More significant, it frames and settles those principles into a fundamental right and duty formulated in such terms that deserve additional emphasis. The right is that of any person to live in an ecologically sound environment adequate for their health, well-being, dignity, culture and fulfilment. And the duty is of every State or international institution, every person, natural or legal, public or private, to take care of the environment, according to their own capabilities. The key is that the content of the right (and its correlative duty) is not directly the environment, but the human life developed in it and within the world it forms part of (which corresponds, in the case of the correlative duty, to the earth’s ecosystem). It is, in short, a real universal subjective right referred to all the relevant dimensions of the environment that enhances the effectiveness of the sectoral norms, and that runs at the same time as the duty to take care of the environment.

As such, the Global Pact relates to a concept of the environment as a global common that concerns to all humankind.


Jorge E. Viñuales

Professor of Law and Environmental Policy, University of Cambridge

Broad questions such as whether a Global Pact for the Environment (GPE) would be a useful addition to global environmental governance are best answered not by zooming in and arguing about the details, but by zooming out and addressing the fundamentals.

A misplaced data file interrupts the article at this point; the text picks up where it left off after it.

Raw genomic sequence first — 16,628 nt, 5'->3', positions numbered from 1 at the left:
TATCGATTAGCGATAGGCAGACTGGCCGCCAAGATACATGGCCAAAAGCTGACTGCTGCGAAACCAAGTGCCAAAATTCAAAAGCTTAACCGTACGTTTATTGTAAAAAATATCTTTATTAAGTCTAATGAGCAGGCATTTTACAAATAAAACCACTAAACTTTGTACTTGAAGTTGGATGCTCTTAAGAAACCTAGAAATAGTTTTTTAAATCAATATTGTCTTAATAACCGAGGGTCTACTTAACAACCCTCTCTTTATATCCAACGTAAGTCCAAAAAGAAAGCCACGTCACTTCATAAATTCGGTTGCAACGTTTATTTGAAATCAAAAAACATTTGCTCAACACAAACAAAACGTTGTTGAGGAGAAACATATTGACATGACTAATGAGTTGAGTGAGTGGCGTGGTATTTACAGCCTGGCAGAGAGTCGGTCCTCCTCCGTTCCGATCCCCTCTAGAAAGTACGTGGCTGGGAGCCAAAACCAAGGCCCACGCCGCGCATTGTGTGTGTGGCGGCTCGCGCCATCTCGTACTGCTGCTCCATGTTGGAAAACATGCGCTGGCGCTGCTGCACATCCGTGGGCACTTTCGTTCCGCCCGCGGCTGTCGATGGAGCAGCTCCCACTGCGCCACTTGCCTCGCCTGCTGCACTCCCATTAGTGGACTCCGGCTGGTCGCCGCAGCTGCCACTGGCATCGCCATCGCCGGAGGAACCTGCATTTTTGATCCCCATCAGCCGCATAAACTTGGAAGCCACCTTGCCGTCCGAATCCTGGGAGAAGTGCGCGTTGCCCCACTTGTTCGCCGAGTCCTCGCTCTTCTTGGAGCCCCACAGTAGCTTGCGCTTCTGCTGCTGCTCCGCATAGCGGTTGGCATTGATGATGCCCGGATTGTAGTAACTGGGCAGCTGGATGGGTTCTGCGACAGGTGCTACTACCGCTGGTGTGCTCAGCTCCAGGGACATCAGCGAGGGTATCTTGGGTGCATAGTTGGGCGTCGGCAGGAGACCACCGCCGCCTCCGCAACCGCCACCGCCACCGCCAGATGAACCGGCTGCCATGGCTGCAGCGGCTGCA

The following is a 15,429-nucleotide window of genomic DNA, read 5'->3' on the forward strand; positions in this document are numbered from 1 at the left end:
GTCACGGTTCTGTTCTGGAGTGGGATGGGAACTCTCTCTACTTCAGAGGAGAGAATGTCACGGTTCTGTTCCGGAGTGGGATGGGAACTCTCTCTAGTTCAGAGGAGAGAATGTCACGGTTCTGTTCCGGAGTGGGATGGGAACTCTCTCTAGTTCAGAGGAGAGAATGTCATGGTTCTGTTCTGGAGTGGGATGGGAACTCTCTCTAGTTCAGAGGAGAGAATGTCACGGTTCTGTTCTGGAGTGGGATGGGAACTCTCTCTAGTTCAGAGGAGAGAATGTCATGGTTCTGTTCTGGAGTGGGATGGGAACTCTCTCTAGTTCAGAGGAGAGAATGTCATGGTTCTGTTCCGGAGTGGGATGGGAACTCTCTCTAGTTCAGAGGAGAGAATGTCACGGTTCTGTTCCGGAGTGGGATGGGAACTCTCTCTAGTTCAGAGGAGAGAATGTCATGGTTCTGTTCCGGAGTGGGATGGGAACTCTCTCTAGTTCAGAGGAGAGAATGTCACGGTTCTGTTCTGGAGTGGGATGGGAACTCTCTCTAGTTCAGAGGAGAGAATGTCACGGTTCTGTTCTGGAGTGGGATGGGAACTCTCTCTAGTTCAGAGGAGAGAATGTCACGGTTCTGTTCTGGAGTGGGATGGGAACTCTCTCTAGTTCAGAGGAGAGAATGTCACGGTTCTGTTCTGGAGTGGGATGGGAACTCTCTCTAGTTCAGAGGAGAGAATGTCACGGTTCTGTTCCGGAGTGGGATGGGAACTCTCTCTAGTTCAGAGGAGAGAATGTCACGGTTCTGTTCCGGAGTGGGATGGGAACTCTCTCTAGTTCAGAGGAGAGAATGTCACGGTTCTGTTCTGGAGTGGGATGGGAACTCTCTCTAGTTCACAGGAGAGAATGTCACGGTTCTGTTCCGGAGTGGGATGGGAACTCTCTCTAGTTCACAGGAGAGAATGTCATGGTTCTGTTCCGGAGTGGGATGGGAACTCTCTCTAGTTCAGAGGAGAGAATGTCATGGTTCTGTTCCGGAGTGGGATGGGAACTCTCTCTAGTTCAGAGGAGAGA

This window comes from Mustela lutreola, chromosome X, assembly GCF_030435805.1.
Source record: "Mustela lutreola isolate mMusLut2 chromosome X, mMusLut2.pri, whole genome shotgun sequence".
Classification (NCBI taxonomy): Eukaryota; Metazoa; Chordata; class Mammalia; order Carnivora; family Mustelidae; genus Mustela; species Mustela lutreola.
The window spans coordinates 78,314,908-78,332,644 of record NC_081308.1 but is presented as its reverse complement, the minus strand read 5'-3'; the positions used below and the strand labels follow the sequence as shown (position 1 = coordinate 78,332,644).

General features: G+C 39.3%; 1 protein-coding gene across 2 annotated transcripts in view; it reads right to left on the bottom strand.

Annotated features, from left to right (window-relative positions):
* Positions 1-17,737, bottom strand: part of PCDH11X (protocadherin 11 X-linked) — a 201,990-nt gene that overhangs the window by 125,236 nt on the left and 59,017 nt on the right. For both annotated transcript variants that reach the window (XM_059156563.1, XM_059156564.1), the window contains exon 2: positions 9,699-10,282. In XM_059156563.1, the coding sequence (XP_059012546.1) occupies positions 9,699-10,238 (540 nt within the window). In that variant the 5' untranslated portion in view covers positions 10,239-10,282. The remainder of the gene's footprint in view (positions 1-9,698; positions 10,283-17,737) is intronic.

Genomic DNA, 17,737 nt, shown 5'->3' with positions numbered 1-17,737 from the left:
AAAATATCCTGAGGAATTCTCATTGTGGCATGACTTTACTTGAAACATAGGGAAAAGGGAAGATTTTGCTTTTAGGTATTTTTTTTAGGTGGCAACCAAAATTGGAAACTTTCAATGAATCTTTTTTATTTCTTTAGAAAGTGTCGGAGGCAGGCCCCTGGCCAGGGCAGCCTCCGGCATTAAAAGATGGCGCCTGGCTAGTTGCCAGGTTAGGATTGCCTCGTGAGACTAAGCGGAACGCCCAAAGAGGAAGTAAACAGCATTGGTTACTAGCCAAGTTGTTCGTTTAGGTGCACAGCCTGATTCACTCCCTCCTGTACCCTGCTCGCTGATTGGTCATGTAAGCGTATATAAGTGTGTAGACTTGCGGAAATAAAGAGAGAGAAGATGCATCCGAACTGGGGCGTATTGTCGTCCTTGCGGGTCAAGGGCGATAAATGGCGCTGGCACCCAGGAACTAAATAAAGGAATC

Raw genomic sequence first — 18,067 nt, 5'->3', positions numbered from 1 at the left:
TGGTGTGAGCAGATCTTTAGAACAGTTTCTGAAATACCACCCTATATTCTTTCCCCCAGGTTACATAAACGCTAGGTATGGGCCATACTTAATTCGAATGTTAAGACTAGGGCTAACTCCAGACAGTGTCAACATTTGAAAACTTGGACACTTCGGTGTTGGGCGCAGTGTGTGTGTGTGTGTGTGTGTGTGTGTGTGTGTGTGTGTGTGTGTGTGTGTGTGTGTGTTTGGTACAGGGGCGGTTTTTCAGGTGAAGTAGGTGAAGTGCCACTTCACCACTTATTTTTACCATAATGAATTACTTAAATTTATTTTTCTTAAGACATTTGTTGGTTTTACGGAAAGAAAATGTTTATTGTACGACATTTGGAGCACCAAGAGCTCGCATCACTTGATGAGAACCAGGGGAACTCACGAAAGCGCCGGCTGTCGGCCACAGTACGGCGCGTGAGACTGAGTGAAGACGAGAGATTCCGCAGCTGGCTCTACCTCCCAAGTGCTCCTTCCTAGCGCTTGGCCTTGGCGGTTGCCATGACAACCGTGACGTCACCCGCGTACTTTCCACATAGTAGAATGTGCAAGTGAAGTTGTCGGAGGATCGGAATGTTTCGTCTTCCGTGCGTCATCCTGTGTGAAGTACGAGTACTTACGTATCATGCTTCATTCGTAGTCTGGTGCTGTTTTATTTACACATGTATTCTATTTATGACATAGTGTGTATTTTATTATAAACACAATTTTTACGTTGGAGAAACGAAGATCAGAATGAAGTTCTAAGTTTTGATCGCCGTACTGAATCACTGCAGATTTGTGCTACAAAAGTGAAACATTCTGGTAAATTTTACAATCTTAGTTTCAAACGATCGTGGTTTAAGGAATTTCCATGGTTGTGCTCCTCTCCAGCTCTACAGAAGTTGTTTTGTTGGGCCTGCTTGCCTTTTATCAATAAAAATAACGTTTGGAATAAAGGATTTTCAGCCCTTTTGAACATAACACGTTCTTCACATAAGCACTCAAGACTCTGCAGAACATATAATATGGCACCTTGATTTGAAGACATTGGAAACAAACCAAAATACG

Fifty years from now, arguments against the GPE will likely look like arguments against the 1966 International Human Rights Covenants, or even the 1948 Universal Declaration on Human Rights: as either politically or personally motivated or, at best, as retrograde. There is room for arguing about the scope and format of an overarching instrument but given the importance of the environmental challenges the world faces we need an instrument such as the GPE.

Adoption of such an instrument would be consistent with past practice. In most other branches of international law, the adoption of an overarching framework required sustained efforts over several decades. One could refer in this regard not only to human rights but also to the Law of the Sea, trade law, international criminal law, or international humanitarian law.